On the sidelines of the United Nations General Assembly (UNGA) meeting in October was a series of events bringing together advocates on the Non Communicable Diseases (NCDs) agenda. Efforts focused on more resource allocation, collaborations as well as innovations to tackle the growing epidemic.
Not often stated, but perhaps also emerging as a contributor, is the growing mental health cases due to fast paced economic development and changing cultural contexts. Depression and anxiety are indirectly leading to more consumption of intoxicants and stimulants. The bad news is that this is expected to continue for a while.
Alcohol, is a main stimulant especially for those on regular and chronic use. Alcohol addiction is harmful economically, socially and physically to a person. Its impacts both on the short and long-term are felt across acute care and chronic care systems.
A visit to any major hospital’s accident and emergency department can corroborate this especially on weekends and festive season, when consumption of alcohol due to merrymaking is high. The invisible patients are, however, at home, affecting the psychological and mental health of family members.
The presentation made by IOGT, a leading advocate on the subject cheekily titled, Trouble brewing, making a case for policy on alcohol, demanded need for more action to tighten control on usage.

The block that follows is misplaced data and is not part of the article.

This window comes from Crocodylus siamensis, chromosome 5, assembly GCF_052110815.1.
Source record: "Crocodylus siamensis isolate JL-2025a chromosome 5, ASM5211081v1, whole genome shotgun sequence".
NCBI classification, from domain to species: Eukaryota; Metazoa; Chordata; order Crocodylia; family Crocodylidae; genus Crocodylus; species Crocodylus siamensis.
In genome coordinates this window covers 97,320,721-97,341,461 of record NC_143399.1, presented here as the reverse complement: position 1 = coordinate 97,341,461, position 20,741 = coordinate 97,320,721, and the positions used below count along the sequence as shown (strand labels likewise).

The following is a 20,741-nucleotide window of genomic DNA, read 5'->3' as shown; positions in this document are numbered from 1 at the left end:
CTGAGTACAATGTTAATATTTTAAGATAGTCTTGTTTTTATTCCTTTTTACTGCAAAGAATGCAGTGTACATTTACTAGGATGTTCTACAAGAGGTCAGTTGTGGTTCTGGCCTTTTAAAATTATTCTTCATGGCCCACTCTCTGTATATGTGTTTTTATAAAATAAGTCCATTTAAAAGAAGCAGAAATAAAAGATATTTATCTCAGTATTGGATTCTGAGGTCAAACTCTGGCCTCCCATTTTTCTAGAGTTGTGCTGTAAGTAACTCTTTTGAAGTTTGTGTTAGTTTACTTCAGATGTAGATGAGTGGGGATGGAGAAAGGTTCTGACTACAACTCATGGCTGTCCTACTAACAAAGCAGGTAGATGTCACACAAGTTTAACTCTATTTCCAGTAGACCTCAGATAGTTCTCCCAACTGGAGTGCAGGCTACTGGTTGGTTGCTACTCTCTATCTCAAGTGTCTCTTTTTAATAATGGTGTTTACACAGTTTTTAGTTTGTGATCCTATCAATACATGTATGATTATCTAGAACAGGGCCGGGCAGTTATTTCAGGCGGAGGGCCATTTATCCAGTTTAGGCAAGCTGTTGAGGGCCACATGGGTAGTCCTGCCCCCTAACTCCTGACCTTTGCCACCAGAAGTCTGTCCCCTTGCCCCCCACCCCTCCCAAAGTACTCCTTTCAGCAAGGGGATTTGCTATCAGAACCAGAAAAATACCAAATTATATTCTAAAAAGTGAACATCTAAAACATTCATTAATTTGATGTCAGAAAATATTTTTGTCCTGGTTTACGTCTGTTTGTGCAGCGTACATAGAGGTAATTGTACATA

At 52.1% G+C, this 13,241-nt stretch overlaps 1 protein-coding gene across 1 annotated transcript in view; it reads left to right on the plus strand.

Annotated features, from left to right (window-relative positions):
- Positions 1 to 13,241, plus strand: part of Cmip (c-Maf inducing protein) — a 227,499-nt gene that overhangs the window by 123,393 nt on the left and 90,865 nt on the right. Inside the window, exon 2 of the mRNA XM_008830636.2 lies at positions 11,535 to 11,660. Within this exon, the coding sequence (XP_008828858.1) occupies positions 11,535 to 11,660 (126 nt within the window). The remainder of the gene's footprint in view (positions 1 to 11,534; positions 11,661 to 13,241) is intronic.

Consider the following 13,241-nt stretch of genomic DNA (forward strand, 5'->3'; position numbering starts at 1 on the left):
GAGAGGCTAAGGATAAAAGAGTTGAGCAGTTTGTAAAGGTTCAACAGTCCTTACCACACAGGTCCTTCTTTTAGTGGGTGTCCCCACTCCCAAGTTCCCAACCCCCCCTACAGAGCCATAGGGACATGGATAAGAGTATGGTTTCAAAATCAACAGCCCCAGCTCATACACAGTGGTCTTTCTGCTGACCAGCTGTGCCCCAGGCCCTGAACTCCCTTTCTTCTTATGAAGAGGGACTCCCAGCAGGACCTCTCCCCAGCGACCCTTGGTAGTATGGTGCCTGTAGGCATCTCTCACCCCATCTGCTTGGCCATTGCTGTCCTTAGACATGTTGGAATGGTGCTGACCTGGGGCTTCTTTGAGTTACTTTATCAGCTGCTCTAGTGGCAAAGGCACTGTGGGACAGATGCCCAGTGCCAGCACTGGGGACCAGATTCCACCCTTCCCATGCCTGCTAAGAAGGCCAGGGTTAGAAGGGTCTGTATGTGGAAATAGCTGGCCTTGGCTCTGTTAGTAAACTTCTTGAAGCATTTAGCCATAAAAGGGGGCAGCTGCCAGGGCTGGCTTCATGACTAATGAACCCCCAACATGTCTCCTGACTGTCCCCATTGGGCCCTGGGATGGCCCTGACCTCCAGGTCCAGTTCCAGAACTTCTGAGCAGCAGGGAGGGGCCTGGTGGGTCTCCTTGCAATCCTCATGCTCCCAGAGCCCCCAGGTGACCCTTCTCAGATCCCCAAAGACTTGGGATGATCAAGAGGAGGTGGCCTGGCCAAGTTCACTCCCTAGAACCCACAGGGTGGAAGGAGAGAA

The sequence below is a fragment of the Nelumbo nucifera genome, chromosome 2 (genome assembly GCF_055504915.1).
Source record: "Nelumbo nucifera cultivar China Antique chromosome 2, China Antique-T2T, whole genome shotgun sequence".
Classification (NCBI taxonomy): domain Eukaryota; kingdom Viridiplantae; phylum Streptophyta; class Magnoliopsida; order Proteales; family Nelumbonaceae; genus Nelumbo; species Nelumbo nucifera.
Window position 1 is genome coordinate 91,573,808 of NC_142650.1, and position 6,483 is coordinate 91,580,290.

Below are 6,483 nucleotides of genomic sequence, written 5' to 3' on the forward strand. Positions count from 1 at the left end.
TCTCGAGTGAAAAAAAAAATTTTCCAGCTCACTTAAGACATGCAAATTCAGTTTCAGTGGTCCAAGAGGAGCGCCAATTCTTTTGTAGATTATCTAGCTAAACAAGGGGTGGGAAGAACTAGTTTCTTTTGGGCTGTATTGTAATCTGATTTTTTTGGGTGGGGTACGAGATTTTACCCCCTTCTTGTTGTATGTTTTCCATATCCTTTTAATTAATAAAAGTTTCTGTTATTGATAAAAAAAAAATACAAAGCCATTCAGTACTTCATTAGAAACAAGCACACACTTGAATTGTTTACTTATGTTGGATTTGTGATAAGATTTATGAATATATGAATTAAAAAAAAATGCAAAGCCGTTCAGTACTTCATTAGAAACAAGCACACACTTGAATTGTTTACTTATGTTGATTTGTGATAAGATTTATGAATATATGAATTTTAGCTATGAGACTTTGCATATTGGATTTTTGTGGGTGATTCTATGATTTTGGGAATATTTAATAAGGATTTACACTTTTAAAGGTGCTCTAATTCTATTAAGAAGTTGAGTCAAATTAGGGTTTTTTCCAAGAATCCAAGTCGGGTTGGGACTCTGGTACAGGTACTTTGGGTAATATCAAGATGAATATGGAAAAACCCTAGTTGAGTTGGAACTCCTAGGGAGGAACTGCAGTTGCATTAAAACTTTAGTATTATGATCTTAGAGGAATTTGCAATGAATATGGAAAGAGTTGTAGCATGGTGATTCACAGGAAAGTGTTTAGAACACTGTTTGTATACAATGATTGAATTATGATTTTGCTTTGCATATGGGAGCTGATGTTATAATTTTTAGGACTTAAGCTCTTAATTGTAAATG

For African nations short on funds, the recommendation was that NCDs be addressed through preventive approaches and novel collaborative initiatives; especially for raising resources and allocating them for health services to fight the issue.
IOGT’s report also notes the following regarding NCDs.
Harmful alcohol use is among the top four preventable NCD risks. Globally three million people or one person every ten seconds dies due to alcohol related or associated causes. Among 15-49-year olds, it is the leading cause of premature death.
While governments seem to be currently blinded by the revenue from alcohol taxation (beer and tobacco taxes continue ranking among Kenya Revenue Authority’s top tax raisers), the report indicates that the net economic costs of the health conditions arising from it to the governments is actually dwarfed by the revenue coming in.
This also feeds in to the awareness of the consumers on the effects of excessive use of the same.
In a previous article citing a survey we did on alcohol industry advertisements versus health promotion advertisements, we found out that health messages were overshadowed by alcohol ad spending. Our proposal that a section of beer taxes go to public health education advertising messages still holds water.
The report recommends reduction in consumption as the best way to beat alcohols’ NCDs contribution among a raft of other measures.
The full report “Trouble Brewing” is a recommended read for public and health economists.